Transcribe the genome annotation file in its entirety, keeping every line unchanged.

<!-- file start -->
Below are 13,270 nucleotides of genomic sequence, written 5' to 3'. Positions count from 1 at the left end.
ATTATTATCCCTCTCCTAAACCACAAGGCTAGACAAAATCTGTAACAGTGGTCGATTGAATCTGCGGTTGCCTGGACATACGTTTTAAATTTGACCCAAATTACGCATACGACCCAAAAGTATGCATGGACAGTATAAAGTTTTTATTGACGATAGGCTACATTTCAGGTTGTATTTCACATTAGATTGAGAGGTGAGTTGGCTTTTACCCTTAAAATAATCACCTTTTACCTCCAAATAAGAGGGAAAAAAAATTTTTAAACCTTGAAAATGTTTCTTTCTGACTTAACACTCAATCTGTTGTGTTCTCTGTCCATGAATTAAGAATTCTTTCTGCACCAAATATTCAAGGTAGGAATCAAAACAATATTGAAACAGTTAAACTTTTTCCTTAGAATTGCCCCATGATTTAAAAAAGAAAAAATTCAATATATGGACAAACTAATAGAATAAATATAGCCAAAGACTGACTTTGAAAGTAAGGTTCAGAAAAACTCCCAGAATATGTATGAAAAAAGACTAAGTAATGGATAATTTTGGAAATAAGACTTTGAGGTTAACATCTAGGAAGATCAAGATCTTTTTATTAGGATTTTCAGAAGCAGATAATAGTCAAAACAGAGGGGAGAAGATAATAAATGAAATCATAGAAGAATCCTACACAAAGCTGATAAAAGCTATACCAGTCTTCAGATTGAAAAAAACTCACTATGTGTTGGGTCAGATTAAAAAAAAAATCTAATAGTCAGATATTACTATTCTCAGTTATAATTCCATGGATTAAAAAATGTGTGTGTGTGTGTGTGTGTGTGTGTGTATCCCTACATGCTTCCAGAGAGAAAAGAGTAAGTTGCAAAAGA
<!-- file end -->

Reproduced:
Below are 13,270 nucleotides of genomic sequence, written 5' to 3'. Positions count from 1 at the left end.
ATTATTATCCCTCTCCTAAACCACAAGGCTAGACAAAATCTGTAACAGTGGTCGATTGAATCTGCGGTTGCCTGGACATACGTTTTAAATTTGACCCAAATTACGCATACGACCCAAAAGTATGCATGGACAGTATAAAGTTTTTATTGACGATAGGCTACATTTCAGGTTGTATTTCACATTAGATTGAGAGGTGAGTTGGCTTTTACCCTTAAAATAATCACCTTTTACCTCCAAATAAGAGGGAAAAAAAATTTTTAAACCTTGAAAATGTTTCTTTCTGACTTAACACTCAATCTGTTGTGTTCTCTGTCCATGAATTAAGAATTCTTTCTGCACCAAATATTCAAGGTAGGAATCAAAACAATATTGAAACAGTTAAACTTTTTCCTTAGAATTGCCCCATGATTTAAAAAAGAAAAAATTCAATATATGGACAAACTAATAGAATAAATATAGCCAAAGACTGACTTTGAAAGTAAGGTTCAGAAAAACTCCCAGAATATGTATGAAAAAAGACTAAGTAATGGATAATTTTGGAAATAAGACTTTGAGGTTAACATCTAGGAAGATCAAGATCTTTTTATTAGGATTTTCAGAAGCAGATAATAGTCAAAACAGAGGGGAGAAGATAATAAATGAAATCATAGAAGAATCCTACACAAAGCTGATAAAAGCTATACCAGTCTTCAGATTGAAAAAAACTCACTATGTGTTGGGTCAGATTAAAAAAAAAATCTAATAGTCAGATATTACTATTCTCAGTTATAATTCCATGGATTAAAAAATGTGTGTGTGTGTGTGTGTGTGTGTGTGTATCCCTACATGCTTCCAGAGAGAAAAGAGTAAGTTGCAAAAGA